It mandates the government to provide humanitarian assistance for displaced persons.
The state government is primarily responsible for providing humanitarian support to displaced indigenous.
It stipulates that the State government is responsible for the welfare of its indigenes while the federal government is concerned with the welfare of all Nigerian citizens.
The policy highlighted food and shelter among the essential needs that should be provided for IDPs. It also stipulates that
In the course of controlling the impact of internal displacement, the policy dictates that affected persons must be treated with dignity.
However, the reality of IDPs in Kebbi contradicts that stipulated in the national policy for displaced persons.
For Mohammed, life in Sakaba IDP camp made his bandit-targeted settlement a dignified option for them.
In February, the 45-year-old first sought refuge in Dirin-daji after a group of heavily armed men invaded his settlement, shooting sporadically and killing everything in sight. Mohammed said he was lucky to have escaped the village unharmed with his family.
But the hunt for food, sheltering materials, and a means of livelihood forced him, his wife, and seven children back home two weeks after they arrived in Dirin-daji.
Having escaped with nothing but the clothes they had on, Mohammed’s family became vulnerable and unable to meet most of their basic needs.
Hence, he decided to return to his village with his family. This was for a short period as increased attacks on his community forced the family to flee.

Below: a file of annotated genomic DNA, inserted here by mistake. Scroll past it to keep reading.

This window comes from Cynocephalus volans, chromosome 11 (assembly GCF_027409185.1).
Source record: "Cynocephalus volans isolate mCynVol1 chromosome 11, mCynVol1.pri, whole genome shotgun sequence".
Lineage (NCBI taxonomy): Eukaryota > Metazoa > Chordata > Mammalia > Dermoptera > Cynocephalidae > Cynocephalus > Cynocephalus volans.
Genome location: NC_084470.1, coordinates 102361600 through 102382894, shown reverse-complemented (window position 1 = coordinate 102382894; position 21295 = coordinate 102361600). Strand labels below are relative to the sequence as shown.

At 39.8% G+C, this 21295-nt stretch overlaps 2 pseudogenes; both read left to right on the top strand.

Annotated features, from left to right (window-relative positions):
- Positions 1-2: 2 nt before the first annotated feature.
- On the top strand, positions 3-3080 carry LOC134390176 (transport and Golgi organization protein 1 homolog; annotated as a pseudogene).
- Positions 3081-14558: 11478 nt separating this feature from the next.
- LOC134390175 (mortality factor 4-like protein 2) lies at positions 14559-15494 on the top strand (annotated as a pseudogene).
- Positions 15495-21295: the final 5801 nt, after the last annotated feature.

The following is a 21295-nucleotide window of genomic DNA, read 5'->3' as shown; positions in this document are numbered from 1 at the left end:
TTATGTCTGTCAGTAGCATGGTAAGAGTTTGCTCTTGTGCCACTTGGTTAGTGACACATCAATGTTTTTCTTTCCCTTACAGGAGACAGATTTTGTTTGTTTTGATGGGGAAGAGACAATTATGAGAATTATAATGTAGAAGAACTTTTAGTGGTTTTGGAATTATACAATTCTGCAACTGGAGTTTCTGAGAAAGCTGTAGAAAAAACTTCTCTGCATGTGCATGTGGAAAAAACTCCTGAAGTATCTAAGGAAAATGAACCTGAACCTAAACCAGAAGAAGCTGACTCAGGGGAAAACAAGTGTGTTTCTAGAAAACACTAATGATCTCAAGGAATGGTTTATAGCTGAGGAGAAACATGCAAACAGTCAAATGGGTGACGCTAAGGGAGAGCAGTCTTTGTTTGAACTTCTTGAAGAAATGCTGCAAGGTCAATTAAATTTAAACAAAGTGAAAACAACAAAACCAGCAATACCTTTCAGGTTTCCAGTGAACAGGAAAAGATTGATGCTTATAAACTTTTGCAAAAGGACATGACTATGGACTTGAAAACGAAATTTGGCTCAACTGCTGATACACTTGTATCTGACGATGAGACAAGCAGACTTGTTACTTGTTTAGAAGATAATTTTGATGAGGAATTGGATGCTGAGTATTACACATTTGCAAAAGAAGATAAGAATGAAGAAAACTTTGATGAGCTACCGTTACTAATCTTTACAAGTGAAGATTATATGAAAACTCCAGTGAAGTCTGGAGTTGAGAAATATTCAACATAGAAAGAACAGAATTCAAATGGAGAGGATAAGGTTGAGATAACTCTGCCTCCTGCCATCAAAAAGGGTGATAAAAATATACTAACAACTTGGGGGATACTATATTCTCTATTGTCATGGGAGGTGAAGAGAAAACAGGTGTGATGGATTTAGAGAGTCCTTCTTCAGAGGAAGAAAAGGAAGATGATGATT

Back again in Dirin-daji, the family faced another serious crisis. They were entirely out of food supplies. This time, they settled in an uncompleted building that Mohammed described as abandoned. The building has four rooms which were shared by four different families, no doors, no windows, and a deeply cracked wall.
Sitting on a wooden stool outside his shelter, Mohammed described how his family has been dealing with a difficult situation.
Every day, he leaves the house searching for people in need of manual labour. He renders whatever service is asked for in exchange for a merger amount.
“It is not a dignified life but we need to survive,” Mohammed acknowledged. “This is why I still wish to go back home. I have to return. There is no one to support us.
“We will go back and if they attack, we will come back here. When the bandits attack, we will leave and after a while, we will also return. We cannot survive here. This might be our destiny. This is what God has destined for us.”
IDP endangered in a makeshift shelter
The situation is not any different for IDPs in Danko Wasago local government. One Friday evening in March, one of the classrooms in government secondary school Ribah, inhabited by a displaced family, collapsed, although the family escaped uninjured.
Dindiri Zuna, the mother of 11 was having a super that Friday evening when suddenly, the wall of her shelter crumbled. Zuna had been sitting close to the wall.
Terrified by the incident, Zuna ran out of the building with slight bruises on her body.
The mother said she was overwhelmed by fear. And so did her children. They were horrified by the fall because they suspected that the building had fallen on Zuna.
The incident forced Zuna to reflect on her past. Had she been in her home in Likwakida, she would have had a quiet supper and a pleasant night.
But that home was lost to banditry in late February. It was one of many attacks in the community. Only this time, it was more intense, and it forced many residents out of their homes.